Despite a lingering recession, Microsoft isn't holding back when it comes to spending. According to Kevin Turner, Microsoft's chief operating officer, the Redmond giant will spend around $9.5 billion on research and development this year, which is about $3 billion more than the next closest tech company.
"Especially in light of the tough difficult macroeconomic times that we're coming out of, we chose to really lean in and double down on our innovation," Turner said.
Much of that investment will go towards the cloud, an area Turner sees his company becoming a leader in as it tries to "change and reinvent" itself. Turner also added that Microsoft will still maintain a significant on-premise software business, even as companies such as Google look to cloud-only software solutions.
In a system-wide assessment, based on a study of Texas’s Technology Immersion Pilot (TIP) program, researchers found that laptop availability in-school didn’t seem to improve test scores, but that when laptops were taken home student scores did improve: “Home Learning—which measured the extent of a student's laptop use outside of school for homework in each of the four core-subject areas and for learning games—was the strongest implementation predictor of reading achievement.”
A study of California students produced similar inconsistent results, but shed some light on possibilities. Laptops were used to help students over the “fourth grade slump”, which occurs when students make the transition from “learning to read to reading to learn”. No fourth grader experienced the slump, but all did, to a degree, in fifth grade--with laptop users showing smaller declines in reading comprehension than those without laptops. Overall, the students’ test score improvements were confined to things laptops were directly relevant for: literary response and analysis, and writing strategies.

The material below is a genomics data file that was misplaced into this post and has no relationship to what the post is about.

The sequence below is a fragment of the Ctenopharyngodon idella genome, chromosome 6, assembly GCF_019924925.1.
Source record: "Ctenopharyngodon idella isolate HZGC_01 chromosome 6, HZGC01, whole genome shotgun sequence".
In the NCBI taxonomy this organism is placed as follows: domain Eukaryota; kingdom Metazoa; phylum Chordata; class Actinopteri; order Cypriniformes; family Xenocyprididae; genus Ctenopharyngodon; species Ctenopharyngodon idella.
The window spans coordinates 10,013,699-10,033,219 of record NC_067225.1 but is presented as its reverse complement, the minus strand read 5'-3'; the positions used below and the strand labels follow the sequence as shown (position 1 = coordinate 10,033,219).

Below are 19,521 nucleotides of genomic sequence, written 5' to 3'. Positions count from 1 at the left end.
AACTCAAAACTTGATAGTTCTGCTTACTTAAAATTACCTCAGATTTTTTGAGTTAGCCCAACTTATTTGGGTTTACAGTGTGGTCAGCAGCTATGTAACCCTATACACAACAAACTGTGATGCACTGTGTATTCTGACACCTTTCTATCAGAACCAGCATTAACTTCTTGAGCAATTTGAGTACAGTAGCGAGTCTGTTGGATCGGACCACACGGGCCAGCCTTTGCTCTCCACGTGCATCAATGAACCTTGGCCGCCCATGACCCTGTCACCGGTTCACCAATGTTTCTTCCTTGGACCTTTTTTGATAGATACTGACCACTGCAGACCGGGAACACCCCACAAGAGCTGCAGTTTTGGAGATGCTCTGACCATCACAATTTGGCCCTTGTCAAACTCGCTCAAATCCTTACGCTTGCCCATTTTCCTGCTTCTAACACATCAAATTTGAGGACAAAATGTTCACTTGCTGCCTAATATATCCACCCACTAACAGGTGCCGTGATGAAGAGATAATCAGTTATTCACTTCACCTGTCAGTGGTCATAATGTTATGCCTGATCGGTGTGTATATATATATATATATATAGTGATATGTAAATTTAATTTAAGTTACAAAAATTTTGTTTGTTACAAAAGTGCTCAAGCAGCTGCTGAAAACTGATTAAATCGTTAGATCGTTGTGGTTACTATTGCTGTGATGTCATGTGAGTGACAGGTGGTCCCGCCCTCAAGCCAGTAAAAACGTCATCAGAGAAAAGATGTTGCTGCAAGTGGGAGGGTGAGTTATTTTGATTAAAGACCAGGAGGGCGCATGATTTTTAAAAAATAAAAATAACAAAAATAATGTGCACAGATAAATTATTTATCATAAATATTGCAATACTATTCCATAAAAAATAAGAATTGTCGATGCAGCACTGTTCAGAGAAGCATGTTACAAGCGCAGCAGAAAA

The authors of this last report raise an interesting point: “what is best taught and learned with laptops is not covered on standardized tests at all.” In other words, laptops may be well suited only for some aspects of education, but these aspects aren’t yet well recognized, or aren’t being suitably tested. What needs to be done is first figure out where laptops can best be used, then measure their impact in ways amenable to the expression of this newly acquired knowledge.
Though it’s not exactly curing cancer, or sustainable energy, some researchers think it’s important not to tick off every living soul in a movie cinema because you left your phone turned on. Enter “whack gestures.”
Researchers at Carnegie Melllon University in Pittsburg and Intel Labs in Seattle have created a “whack vocabulary” of gestures used to interact with accelerometer-equipped cell phones. The functionality is simple: whack your phone to shut it up. Chris Harrison, co-developer of the system at Carnegie Mellon, says, “I think for whack gestures to be commercially viable only two gestures might be desired: one to silence the phone, and a second to postpone an alert, ask the caller to try again in 5 minutes or snooze an alarm."
I think this is a great idea. It could lead to some hilarious outbursts of self-violence, all the while making the world a little less aggravating for everybody.